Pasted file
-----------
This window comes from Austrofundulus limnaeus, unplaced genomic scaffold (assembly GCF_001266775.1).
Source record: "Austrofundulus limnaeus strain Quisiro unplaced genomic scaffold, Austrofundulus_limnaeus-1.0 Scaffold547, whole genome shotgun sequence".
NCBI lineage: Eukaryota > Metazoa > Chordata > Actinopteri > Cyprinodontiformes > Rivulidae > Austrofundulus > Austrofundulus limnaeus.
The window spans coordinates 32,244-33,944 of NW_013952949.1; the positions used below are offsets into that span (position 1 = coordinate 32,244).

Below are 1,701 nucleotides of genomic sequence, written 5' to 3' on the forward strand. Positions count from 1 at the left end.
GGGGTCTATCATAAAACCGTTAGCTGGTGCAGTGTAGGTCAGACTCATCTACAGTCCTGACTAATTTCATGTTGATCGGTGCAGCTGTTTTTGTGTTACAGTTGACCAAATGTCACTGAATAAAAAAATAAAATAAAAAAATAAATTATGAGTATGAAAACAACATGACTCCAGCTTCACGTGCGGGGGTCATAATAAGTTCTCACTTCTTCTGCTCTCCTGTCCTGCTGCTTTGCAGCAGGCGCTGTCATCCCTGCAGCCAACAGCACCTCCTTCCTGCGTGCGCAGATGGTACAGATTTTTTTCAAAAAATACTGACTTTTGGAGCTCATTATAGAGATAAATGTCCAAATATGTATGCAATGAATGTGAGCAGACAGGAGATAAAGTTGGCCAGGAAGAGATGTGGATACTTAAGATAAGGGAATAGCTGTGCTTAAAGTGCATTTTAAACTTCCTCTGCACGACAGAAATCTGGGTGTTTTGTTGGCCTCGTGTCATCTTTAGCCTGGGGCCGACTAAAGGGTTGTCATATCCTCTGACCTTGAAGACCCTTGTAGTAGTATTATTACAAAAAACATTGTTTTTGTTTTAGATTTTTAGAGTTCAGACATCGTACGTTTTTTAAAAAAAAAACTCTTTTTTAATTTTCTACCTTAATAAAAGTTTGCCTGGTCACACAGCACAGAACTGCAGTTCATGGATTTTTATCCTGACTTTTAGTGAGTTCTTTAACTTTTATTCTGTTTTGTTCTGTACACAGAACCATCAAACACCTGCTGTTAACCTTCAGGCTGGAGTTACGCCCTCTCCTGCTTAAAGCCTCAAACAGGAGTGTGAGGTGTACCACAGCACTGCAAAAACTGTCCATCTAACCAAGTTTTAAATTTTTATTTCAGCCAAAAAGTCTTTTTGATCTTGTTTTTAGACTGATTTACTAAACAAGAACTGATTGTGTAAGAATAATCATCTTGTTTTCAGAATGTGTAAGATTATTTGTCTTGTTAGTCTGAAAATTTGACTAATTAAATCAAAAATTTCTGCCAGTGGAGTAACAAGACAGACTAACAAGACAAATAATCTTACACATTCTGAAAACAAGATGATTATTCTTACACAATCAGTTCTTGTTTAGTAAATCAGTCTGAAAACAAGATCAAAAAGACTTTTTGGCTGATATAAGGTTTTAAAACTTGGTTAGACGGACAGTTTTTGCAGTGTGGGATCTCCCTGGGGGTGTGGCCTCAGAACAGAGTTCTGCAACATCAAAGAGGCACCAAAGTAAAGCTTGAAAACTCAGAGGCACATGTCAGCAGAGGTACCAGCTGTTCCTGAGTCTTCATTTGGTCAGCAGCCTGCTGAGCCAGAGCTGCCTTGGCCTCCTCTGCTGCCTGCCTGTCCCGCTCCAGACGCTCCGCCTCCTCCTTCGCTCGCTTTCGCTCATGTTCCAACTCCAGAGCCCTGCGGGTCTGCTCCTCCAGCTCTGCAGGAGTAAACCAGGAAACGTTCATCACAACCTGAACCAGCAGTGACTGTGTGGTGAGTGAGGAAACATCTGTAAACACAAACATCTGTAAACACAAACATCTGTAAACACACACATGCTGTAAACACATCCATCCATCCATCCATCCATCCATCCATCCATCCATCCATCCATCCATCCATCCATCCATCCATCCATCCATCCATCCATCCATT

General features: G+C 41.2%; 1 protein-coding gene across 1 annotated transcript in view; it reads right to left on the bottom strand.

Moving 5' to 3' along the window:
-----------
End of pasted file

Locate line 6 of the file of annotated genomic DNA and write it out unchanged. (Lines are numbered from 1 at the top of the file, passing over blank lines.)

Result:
GGGGTCTATCATAAAACCGTTAGCTGGTGCAGTGTAGGTCAGACTCATCTACAGTCCTGACTAATTTCATGTTGATCGGTGCAGCTGTTTTTGTGTTACAGTTGACCAAATGTCACTGAATAAAAAAATAAAATAAAAAAATAAATTATGAGTATGAAAACAACATGACTCCAGCTTCACGTGCGGGGGTCATAATAAGTTCTCACTTCTTCTGCTCTCCTGTCCTGCTGCTTTGCAGCAGGCGCTGTCATCCCTGCAGCCAACAGCACCTCCTTCCTGCGTGCGCAGATGGTACAGATTTTTTTCAAAAAATACTGACTTTTGGAGCTCATTATAGAGATAAATGTCCAAATATGTATGCAATGAATGTGAGCAGACAGGAGATAAAGTTGGCCAGGAAGAGATGTGGATACTTAAGATAAGGGAATAGCTGTGCTTAAAGTGCATTTTAAACTTCCTCTGCACGACAGAAATCTGGGTGTTTTGTTGGCCTCGTGTCATCTTTAGCCTGGGGCCGACTAAAGGGTTGTCATATCCTCTGACCTTGAAGACCCTTGTAGTAGTATTATTACAAAAAACATTGTTTTTGTTTTAGATTTTTAGAGTTCAGACATCGTACGTTTTTTAAAAAAAAAACTCTTTTTTAATTTTCTACCTTAATAAAAGTTTGCCTGGTCACACAGCACAGAACTGCAGTTCATGGATTTTTATCCTGACTTTTAGTGAGTTCTTTAACTTTTATTCTGTTTTGTTCTGTACACAGAACCATCAAACACCTGCTGTTAACCTTCAGGCTGGAGTTACGCCCTCTCCTGCTTAAAGCCTCAAACAGGAGTGTGAGGTGTACCACAGCACTGCAAAAACTGTCCATCTAACCAAGTTTTAAATTTTTATTTCAGCCAAAAAGTCTTTTTGATCTTGTTTTTAGACTGATTTACTAAACAAGAACTGATTGTGTAAGAATAATCATCTTGTTTTCAGAATGTGTAAGATTATTTGTCTTGTTAGTCTGAAAATTTGACTAATTAAATCAAAAATTTCTGCCAGTGGAGTAACAAGACAGACTAACAAGACAAATAATCTTACACATTCTGAAAACAAGATGATTATTCTTACACAATCAGTTCTTGTTTAGTAAATCAGTCTGAAAACAAGATCAAAAAGACTTTTTGGCTGATATAAGGTTTTAAAACTTGGTTAGACGGACAGTTTTTGCAGTGTGGGATCTCCCTGGGGGTGTGGCCTCAGAACAGAGTTCTGCAACATCAAAGAGGCACCAAAGTAAAGCTTGAAAACTCAGAGGCACATGTCAGCAGAGGTACCAGCTGTTCCTGAGTCTTCATTTGGTCAGCAGCCTGCTGAGCCAGAGCTGCCTTGGCCTCCTCTGCTGCCTGCCTGTCCCGCTCCAGACGCTCCGCCTCCTCCTTCGCTCGCTTTCGCTCATGTTCCAACTCCAGAGCCCTGCGGGTCTGCTCCTCCAGCTCTGCAGGAGTAAACCAGGAAACGTTCATCACAACCTGAACCAGCAGTGACTGTGTGGTGAGTGAGGAAACATCTGTAAACACAAACATCTGTAAACACAAACATCTGTAAACACACACATGCTGTAAACACATCCATCCATCCATCCATCCATCCATCCATCCATCCATCCATCCATCCATCCATCCATCCATCCATCCATCCATCCATCCATCCATT